The government has eased concerns that cost-of-living support for hundreds of thousands of disabled people in England announced by the Treasury last month – which should be worth hundreds of pounds – could have been snatched back by local authorities.
Chancellor Rishi Sunak announced payments of £650 for those on means-tested benefits, and another £150 for recipients of disability benefits, to help ease the cost-of-living crisis.
But the Disability Poverty Campaign Group (DPCG) had raised concerns that existing care charge rules could mean that many local authorities would snatch all the cost-of-living payments handed out by the government.
This is because many disabled people who receive social care in their own homes from their local council must make a financial contribution.
The charge is decided by the council, which has to leave the person with a minimum amount of money, known as the minimum income guarantee (MIG).
The basic MIG for a single working-age adult is currently £94.15 per week*, or £74.60 for those between 18 and 25, and any income above that rate can be taken back by the council to contribute to their social care package.
DPCG – which is led by the disabled people’s organisations Cheshire Disabled People’s Panel, Disability Rights UK, Inclusion Barnet, and Inclusion London – says an increasing number of councils are keeping all of a service-user’s income above the MIG.
They feared that this could mean that all £800 of the cost-of-living support provided by the government could be taken by the local authority in charges.
DPCG feared that the £400 payment to help with fuel costs could also be taken by some local authorities.
But the Department of Health and Social Care has told Disability News Service this week that it is currently undertaking work to determine the link between the new cost-of-living payments and financial assessments for care costs.
Because the new financial support is provided through one-off payments, DHSC believes this will not be considered as regular income and so will not affect the MIG.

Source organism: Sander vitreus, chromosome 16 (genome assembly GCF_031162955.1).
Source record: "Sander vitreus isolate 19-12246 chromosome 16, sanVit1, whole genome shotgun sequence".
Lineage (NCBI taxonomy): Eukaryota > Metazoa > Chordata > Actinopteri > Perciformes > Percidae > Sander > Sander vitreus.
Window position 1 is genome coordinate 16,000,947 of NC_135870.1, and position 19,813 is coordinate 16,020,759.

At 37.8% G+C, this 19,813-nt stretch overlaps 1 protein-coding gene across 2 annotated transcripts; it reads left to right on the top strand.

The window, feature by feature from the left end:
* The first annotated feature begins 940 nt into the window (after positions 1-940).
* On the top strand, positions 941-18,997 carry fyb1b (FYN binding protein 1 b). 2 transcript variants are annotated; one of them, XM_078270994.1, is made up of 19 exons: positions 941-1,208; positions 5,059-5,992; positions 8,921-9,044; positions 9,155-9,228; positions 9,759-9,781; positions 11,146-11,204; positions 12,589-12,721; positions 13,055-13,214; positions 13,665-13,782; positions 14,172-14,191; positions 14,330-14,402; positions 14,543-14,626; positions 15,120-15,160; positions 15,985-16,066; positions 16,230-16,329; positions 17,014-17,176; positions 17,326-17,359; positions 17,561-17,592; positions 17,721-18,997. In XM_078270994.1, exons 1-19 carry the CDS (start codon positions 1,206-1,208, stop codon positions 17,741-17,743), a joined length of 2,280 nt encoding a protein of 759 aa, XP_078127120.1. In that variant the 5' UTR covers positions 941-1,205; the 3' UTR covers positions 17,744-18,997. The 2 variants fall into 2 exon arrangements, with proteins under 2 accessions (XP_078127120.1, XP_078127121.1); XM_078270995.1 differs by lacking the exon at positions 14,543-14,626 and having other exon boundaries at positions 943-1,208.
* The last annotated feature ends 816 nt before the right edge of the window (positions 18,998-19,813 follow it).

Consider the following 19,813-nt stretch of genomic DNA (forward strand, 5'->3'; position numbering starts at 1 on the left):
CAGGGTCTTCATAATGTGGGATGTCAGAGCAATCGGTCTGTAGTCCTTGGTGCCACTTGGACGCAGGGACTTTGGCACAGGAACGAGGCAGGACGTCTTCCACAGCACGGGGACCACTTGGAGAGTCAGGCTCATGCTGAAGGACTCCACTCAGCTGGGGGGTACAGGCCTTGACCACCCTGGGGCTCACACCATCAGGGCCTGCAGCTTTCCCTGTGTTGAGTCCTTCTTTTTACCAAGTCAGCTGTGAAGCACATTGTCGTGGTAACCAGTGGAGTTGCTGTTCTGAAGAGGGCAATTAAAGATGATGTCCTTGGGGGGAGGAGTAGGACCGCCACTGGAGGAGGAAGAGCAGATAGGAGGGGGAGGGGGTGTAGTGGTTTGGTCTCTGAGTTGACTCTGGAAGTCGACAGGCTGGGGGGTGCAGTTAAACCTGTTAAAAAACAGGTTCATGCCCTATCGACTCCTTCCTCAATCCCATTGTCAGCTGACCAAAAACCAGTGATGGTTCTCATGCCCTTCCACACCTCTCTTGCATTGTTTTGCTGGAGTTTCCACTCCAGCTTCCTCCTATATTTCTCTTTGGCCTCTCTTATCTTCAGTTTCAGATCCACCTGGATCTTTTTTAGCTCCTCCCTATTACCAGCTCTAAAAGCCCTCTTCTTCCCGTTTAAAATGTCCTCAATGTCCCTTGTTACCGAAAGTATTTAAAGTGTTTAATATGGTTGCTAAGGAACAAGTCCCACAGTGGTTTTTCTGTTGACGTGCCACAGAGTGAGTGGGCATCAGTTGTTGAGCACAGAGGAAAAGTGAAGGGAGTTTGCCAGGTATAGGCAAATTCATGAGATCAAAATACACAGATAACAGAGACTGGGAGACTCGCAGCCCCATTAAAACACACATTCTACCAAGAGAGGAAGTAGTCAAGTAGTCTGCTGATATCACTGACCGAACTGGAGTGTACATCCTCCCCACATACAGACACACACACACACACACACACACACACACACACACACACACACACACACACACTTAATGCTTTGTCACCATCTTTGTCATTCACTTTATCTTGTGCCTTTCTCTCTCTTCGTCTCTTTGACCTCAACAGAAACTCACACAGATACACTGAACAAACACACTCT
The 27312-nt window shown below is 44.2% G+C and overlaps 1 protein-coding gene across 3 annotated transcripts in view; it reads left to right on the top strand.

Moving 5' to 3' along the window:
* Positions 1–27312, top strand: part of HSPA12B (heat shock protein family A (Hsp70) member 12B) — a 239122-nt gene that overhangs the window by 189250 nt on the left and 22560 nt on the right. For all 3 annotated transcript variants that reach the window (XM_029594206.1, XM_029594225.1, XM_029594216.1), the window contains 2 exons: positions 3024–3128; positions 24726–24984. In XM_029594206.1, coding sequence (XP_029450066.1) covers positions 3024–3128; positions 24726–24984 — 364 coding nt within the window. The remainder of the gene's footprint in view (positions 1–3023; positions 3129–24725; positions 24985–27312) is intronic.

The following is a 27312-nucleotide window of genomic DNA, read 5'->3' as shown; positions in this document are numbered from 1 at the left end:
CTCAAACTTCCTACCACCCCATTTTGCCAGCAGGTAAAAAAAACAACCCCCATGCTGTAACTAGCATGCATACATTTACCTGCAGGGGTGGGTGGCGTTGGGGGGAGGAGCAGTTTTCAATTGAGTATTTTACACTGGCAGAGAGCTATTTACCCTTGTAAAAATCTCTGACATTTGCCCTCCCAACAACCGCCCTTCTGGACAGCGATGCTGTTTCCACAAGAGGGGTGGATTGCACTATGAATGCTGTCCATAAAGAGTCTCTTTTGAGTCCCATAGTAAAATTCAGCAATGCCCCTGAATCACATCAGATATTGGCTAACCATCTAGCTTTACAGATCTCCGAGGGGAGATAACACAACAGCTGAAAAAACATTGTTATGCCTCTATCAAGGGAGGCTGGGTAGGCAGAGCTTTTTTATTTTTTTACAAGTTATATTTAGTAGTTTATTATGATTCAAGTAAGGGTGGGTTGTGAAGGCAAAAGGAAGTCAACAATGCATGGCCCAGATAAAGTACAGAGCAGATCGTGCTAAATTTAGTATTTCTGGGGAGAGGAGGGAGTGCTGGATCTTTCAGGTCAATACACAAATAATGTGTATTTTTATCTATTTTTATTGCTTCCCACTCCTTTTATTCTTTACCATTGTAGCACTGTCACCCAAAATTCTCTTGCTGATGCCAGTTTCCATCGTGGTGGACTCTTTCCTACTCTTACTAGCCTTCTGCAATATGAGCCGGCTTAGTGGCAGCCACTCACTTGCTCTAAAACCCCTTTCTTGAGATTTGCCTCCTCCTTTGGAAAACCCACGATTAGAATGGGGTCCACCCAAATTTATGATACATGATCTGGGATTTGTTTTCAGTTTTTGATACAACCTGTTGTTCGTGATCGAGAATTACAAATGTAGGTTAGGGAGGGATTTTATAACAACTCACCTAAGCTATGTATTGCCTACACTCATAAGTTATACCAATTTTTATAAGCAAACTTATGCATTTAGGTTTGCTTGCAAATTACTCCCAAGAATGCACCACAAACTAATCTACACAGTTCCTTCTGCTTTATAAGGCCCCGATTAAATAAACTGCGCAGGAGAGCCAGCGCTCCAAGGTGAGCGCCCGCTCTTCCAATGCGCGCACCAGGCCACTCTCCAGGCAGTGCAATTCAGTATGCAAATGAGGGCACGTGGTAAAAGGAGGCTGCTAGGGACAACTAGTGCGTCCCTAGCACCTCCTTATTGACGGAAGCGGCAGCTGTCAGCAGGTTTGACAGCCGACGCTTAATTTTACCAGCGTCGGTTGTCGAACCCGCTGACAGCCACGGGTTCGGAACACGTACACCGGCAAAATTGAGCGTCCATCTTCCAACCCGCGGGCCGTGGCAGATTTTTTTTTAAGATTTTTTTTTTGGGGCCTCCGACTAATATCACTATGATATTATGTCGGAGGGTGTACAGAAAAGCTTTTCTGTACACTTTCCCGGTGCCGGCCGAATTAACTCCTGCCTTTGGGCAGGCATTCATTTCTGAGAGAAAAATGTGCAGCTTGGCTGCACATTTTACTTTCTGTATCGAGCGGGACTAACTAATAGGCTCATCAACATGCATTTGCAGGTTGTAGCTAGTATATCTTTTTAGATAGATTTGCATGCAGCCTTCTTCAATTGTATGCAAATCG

A DPCG spokesperson said: “We welcome the news that the one-off cost-of-living payments announced by the chancellor in May will not be considered in the means test for care charging.
“This means disabled people receiving care will be able to keep the cost-of-living payments, just like everyone else in the country.
“However, this question should never have arisen.
“It is fundamentally unfair that disabled people systematically have their income reduced to a minimum level imposed by the care charging system.
“Fundamental reform of care is needed to tackle the appallingly high levels of poverty in the disabled community.”
Although the MIG rose this April for the first time since 2015, DPCG said the increase was far smaller than the rate of inflation and it eventually wants to see rises that help make up for the years it had previously been kept at the same level.
*The MIG is increased if the disabled person receives various benefits or premiums, such as the enhanced disability premium, or because they are in the support group of employment and support allowance, or its universal credit equivalent
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